Have you ever been enjoying a backyard barbecue with your family, and your dog just plops down on the grass and rolls around on his back?
What is that about? Why do dogs do that?
There are actually many reasons why they may do this. One is perhaps to scratch his back since grass blades are a bit prickly to the touch.
Another reason may be to “brush” their backs, using the grass kind of like a hairbrush.
It may be annoying for a dog’s owner when he rolls in the grass because he can get his coat dirty and filled with mud.
So, the more a dog rolls in the grass, the more often you may need to bathe him.
But that’s the “worst” that it gets – rolling in the grass is a completely normal doggie activity.
Keep reading for a deeper explanation as to why some dogs like to roll on their backs in the grass.
The Dog is a (Stinky) Hunter
The desire to roll around in the grass may stem from the dog’s ancestor, the wolf – a natural hunter.
To disguise their own scent from potential predators, wolves would roll around in the grass to hide their “dog smell.”
Scents already present in the grass, like rabbit urine, would then collect on the dog’s fur and make him smell like a rabbit, rather than a dog.
Conversely, wolves would mask their scent to hunt prey. So, if a wolf smelled like a rabbit, another rabbit might not think anything of it…to its own demise.
And finally, wolves would roll around in their prey’s scent as a kind of trophy after they successfully captured their prey.
Just like dogs today still turn around to “gather leaves” before they lay down, rolling in the grass may be something else they do that they do not quite understand.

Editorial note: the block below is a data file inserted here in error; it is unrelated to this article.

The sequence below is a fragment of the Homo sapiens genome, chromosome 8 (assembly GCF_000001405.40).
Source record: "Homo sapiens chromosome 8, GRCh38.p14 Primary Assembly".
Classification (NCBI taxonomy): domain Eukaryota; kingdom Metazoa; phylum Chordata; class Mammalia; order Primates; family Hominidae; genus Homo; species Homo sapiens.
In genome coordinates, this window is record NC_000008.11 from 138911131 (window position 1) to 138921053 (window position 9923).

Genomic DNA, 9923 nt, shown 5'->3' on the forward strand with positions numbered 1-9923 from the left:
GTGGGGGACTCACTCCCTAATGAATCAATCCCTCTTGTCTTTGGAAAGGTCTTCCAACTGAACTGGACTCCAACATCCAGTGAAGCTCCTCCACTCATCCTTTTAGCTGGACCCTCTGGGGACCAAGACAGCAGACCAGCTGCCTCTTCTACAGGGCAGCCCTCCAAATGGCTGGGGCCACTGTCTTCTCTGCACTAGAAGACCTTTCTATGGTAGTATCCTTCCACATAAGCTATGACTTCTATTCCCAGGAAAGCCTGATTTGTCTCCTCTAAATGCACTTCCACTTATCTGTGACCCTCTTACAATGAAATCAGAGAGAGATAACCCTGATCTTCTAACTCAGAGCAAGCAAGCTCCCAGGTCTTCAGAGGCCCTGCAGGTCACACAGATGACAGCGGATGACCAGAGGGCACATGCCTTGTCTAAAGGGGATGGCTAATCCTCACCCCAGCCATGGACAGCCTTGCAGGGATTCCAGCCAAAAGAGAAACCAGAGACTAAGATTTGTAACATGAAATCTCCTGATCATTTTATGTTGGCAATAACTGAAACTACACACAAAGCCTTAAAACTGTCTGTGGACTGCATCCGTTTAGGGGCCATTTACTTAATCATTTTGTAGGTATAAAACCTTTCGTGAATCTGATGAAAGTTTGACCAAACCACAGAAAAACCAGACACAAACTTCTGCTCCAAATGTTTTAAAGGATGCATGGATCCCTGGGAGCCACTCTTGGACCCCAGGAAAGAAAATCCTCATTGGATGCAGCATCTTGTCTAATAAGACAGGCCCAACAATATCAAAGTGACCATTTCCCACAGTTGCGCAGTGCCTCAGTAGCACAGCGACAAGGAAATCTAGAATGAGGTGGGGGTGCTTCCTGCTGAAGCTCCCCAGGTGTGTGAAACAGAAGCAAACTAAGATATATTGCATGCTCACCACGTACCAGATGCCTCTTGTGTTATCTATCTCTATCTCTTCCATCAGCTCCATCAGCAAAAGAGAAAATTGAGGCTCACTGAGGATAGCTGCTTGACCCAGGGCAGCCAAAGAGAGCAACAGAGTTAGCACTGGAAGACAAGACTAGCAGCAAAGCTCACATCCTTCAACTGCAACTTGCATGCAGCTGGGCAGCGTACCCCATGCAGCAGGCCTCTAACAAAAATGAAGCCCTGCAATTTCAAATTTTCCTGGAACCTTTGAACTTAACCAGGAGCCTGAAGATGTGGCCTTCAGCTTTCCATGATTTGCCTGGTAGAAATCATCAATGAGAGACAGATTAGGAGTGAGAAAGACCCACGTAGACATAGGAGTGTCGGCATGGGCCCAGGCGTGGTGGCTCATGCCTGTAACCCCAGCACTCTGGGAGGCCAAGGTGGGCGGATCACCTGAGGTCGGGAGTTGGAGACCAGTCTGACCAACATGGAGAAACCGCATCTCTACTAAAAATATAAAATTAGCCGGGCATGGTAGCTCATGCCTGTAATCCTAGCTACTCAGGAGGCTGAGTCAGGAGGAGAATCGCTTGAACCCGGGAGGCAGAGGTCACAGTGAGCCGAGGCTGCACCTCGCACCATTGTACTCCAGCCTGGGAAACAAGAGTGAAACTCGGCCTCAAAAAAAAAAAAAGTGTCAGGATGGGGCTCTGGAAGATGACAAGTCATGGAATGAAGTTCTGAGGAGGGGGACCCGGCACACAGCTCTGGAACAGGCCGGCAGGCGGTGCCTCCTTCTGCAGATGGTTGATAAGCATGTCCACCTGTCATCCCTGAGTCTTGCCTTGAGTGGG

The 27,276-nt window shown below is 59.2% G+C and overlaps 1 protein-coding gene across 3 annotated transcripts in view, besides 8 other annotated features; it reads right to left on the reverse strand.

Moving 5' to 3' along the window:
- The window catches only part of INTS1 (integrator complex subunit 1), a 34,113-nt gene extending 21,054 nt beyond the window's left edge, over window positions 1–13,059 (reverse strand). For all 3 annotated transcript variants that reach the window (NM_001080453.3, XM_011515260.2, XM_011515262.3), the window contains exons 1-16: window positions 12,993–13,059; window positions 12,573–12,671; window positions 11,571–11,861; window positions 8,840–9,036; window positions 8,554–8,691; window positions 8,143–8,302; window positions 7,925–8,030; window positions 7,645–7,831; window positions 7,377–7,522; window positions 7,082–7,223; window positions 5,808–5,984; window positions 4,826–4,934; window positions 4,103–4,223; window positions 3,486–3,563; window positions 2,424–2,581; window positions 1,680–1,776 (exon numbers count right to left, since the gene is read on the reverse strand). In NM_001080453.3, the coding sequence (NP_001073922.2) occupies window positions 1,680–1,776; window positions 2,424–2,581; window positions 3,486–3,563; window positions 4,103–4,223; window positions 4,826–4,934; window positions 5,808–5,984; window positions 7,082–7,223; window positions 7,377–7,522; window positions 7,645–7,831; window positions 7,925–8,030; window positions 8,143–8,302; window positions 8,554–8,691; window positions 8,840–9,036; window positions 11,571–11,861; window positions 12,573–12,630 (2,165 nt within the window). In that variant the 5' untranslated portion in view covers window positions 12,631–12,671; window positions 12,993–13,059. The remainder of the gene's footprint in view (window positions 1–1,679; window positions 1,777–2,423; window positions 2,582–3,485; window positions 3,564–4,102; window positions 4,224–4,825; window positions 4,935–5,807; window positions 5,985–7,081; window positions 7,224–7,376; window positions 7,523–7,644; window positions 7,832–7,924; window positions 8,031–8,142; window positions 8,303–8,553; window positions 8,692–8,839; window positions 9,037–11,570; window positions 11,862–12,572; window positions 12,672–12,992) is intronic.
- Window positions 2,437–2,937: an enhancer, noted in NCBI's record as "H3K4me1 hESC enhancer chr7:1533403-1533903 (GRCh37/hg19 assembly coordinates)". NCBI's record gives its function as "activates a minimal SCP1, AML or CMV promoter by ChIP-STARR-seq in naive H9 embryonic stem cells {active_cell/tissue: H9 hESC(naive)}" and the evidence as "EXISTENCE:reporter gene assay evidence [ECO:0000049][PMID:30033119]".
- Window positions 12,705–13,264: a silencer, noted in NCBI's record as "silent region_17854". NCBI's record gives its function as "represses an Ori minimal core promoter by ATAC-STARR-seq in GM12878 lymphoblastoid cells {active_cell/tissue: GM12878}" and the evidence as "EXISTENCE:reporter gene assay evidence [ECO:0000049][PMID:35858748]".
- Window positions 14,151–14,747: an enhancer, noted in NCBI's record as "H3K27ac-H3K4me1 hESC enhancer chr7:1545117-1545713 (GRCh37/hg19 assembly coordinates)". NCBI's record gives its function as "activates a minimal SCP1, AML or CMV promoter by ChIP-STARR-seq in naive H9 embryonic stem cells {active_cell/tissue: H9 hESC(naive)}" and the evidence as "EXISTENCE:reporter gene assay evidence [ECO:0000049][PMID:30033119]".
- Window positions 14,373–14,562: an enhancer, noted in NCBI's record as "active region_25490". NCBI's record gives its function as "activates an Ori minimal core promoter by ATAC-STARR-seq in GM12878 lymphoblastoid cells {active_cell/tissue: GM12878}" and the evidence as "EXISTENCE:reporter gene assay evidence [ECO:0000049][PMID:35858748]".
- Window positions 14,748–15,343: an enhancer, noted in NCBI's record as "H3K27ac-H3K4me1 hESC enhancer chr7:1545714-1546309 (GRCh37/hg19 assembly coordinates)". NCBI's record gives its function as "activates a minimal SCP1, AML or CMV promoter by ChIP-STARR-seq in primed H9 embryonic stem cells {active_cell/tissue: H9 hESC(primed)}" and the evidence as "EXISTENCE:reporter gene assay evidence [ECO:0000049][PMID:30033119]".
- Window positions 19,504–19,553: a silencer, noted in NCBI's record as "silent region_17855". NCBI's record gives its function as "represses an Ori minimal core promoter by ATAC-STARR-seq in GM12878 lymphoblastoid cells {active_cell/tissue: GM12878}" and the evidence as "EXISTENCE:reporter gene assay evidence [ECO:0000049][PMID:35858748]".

Scratch that Itch!
It makes perfect sense that a dog might roll in the grass to scratch an itch.
If you’ve ever walked around outside barefoot, then you know how surprisingly sharp grass can be!
Dogs take advantage of that scratch grass to scratch that itch that he just can’t get to on his own.
However, if he keeps rolling around, you may want to check him out.
Make sure he does not have any ticks, fleas, or a skin condition that might cause him to itch.
Chances are good, though, that he is just enjoying a good back scratch!
Kill that Stench!
Another reason why dogs might roll around in the grass is to rub a stinky smell off their coats.
Even if we don’t smell anything wrong, a dog’s nose is incredibly sensitive. So, he may smell something on his coat that we do not even realize is there.
In fact, wolves even do this when they pick up a new scent they enjoy as a way to get more of it onto their bodies.
A dog may do this if, for instance, they have a less-than-ideal encounter with a skunk.
Dogs also roll around in the grass because they don’t understand that your sense of smell isn’t as strong as theirs.
So, they are trying to share the scent they’ve found with you – not getting that you can’t smell it too.
If he is rolling around in the grass more often directly after a bath – a frustrating sight indeed – it may be that he’s not a fan of the shampoo scent.
Try changing up his shampoo to see if that helps him to stop.
If you try a few and he still does it, you may want to consider switching to an entirely odorless shampoo.
You’re My Obsession
If your dog rolls around in the grass every. single. time. you let him outside, then he may be dealing with some obsessive compulsion.
When you see him about to roll in the grass, try distracting him by playing a game of fetch with him.
Changing his focus should help him eventually conquer his obsessive behavior.
If, however, he suffers from anxiety, you may want to talk to your vet about potential medication that can help him feel more at ease.
Rolling in the Poop
Okay, so while your dog may be rolling around in grass, why the heck would he want to roll around in poop?!
Or worse…on dead animals?
To be honest, dog experts are still trying to figure this out.
The best they can figure is that dogs love to roll around in strong smells – they’re just not sure why.